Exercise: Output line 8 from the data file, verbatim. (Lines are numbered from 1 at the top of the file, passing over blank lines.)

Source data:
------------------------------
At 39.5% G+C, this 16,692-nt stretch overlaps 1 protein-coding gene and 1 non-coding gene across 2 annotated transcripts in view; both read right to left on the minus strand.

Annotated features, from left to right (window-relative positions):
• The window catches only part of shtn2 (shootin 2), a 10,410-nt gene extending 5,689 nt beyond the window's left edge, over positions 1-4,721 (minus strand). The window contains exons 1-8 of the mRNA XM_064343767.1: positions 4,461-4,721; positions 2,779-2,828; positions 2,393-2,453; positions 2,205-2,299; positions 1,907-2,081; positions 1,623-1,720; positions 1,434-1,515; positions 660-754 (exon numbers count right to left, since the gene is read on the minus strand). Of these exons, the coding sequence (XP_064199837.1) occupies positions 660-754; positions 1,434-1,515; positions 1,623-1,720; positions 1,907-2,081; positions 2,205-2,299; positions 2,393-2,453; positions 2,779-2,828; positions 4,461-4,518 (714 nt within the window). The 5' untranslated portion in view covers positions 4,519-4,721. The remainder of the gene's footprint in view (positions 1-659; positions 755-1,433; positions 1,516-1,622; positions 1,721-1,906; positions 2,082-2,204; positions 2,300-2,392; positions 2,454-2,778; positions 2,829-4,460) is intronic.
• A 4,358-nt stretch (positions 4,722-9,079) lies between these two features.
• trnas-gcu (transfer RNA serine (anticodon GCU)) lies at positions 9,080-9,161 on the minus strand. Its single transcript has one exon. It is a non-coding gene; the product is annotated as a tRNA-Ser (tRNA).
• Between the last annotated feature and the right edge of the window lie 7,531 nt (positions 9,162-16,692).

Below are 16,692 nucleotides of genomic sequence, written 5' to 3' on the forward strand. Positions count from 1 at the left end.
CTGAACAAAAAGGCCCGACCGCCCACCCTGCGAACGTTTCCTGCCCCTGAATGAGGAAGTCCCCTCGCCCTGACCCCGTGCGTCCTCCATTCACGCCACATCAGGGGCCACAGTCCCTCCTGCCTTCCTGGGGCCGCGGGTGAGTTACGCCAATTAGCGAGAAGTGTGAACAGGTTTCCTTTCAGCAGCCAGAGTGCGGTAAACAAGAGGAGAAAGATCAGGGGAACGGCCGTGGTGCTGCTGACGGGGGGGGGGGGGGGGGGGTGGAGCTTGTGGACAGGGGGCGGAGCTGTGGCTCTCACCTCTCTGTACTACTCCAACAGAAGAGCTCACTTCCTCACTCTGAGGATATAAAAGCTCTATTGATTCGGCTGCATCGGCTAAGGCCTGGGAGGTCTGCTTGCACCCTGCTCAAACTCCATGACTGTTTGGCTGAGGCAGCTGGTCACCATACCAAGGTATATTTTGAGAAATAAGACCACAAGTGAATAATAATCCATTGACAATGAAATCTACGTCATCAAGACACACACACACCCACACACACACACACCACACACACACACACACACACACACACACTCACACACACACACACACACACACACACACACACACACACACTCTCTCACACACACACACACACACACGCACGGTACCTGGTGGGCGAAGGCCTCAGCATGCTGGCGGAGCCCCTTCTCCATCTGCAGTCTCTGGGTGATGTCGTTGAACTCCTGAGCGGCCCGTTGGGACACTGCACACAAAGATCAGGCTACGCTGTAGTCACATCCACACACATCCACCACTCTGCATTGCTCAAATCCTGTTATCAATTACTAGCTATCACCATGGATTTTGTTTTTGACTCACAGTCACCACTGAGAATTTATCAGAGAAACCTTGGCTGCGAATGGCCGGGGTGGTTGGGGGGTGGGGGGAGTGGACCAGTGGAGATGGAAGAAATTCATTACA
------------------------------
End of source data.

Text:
CTGAACAAAAAGGCCCGACCGCCCACCCTGCGAACGTTTCCTGCCCCTGAATGAGGAAGTCCCCTCGCCCTGACCCCGTGCGTCCTCCATTCACGCCACATCAGGGGCCACAGTCCCTCCTGCCTTCCTGGGGCCGCGGGTGAGTTACGCCAATTAGCGAGAAGTGTGAACAGGTTTCCTTTCAGCAGCCAGAGTGCGGTAAACAAGAGGAGAAAGATCAGGGGAACGGCCGTGGTGCTGCTGACGGGGGGGGGGGGGGGGGGGTGGAGCTTGTGGACAGGGGGCGGAGCTGTGGCTCTCACCTCTCTGTACTACTCCAACAGAAGAGCTCACTTCCTCACTCTGAGGATATAAAAGCTCTATTGATTCGGCTGCATCGGCTAAGGCCTGGGAGGTCTGCTTGCACCCTGCTCAAACTCCATGACTGTTTGGCTGAGGCAGCTGGTCACCATACCAAGGTATATTTTGAGAAATAAGACCACAAGTGAATAATAATCCATTGACAATGAAATCTACGTCATCAAGACACACACACACCCACACACACACACACCACACACACACACACACACACACACACACTCACACACACACACACACACACACACACACACACACACACACTCTCTCACACACACACACACACACACGCACGGTACCTGGTGGGCGAAGGCCTCAGCATGCTGGCGGAGCCCCTTCTCCATCTGCAGTCTCTGGGTGATGTCGTTGAACTCCTGAGCGGCCCGTTGGGACACTGCACACAAAGATCAGGCTACGCTGTAGTCACATCCACACACATCCACCACTCTGCATTGCTCAAATCCTGTTATCAATTACTAGCTATCACCATGGATTTTGTTTTTGACTCACAGTCACCACTGAGAATTTATCAGAGAAACCTTGGCTGCGAATGGCCGGGGTGGTTGGGGGGTGGGGGGAGTGGACCAGTGGAGATGGAAGAAATTCATTACA